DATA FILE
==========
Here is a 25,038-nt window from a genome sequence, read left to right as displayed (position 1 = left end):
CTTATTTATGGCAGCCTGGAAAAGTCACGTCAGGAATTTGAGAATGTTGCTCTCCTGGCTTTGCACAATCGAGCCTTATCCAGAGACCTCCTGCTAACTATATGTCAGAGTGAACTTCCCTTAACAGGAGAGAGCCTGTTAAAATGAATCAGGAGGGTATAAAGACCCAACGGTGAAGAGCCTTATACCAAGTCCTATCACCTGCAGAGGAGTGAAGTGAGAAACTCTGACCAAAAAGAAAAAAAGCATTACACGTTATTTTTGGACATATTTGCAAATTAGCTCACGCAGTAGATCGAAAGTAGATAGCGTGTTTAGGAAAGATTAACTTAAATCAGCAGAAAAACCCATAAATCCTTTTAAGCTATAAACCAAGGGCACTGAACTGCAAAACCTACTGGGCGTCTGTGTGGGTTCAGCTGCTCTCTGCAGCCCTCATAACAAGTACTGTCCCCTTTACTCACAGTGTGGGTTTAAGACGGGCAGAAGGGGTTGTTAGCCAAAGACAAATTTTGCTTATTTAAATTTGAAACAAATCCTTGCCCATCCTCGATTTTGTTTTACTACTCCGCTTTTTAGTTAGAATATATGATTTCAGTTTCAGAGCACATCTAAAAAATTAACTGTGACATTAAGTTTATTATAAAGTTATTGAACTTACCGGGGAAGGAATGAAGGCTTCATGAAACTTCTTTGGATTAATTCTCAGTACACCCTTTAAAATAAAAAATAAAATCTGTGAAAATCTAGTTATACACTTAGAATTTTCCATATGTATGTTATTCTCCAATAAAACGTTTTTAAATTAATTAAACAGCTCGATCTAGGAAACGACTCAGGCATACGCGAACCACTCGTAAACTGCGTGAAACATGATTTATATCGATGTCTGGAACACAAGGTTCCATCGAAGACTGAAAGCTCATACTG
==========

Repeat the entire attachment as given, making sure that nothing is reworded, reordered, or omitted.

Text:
Here is a 25,038-nt window from a genome sequence, read left to right as displayed (position 1 = left end):
CTTATTTATGGCAGCCTGGAAAAGTCACGTCAGGAATTTGAGAATGTTGCTCTCCTGGCTTTGCACAATCGAGCCTTATCCAGAGACCTCCTGCTAACTATATGTCAGAGTGAACTTCCCTTAACAGGAGAGAGCCTGTTAAAATGAATCAGGAGGGTATAAAGACCCAACGGTGAAGAGCCTTATACCAAGTCCTATCACCTGCAGAGGAGTGAAGTGAGAAACTCTGACCAAAAAGAAAAAAAGCATTACACGTTATTTTTGGACATATTTGCAAATTAGCTCACGCAGTAGATCGAAAGTAGATAGCGTGTTTAGGAAAGATTAACTTAAATCAGCAGAAAAACCCATAAATCCTTTTAAGCTATAAACCAAGGGCACTGAACTGCAAAACCTACTGGGCGTCTGTGTGGGTTCAGCTGCTCTCTGCAGCCCTCATAACAAGTACTGTCCCCTTTACTCACAGTGTGGGTTTAAGACGGGCAGAAGGGGTTGTTAGCCAAAGACAAATTTTGCTTATTTAAATTTGAAACAAATCCTTGCCCATCCTCGATTTTGTTTTACTACTCCGCTTTTTAGTTAGAATATATGATTTCAGTTTCAGAGCACATCTAAAAAATTAACTGTGACATTAAGTTTATTATAAAGTTATTGAACTTACCGGGGAAGGAATGAAGGCTTCATGAAACTTCTTTGGATTAATTCTCAGTACACCCTTTAAAATAAAAAATAAAATCTGTGAAAATCTAGTTATACACTTAGAATTTTCCATATGTATGTTATTCTCCAATAAAACGTTTTTAAATTAATTAAACAGCTCGATCTAGGAAACGACTCAGGCATACGCGAACCACTCGTAAACTGCGTGAAACATGATTTATATCGATGTCTGGAACACAAGGTTCCATCGAAGACTGAAAGCTCATACTG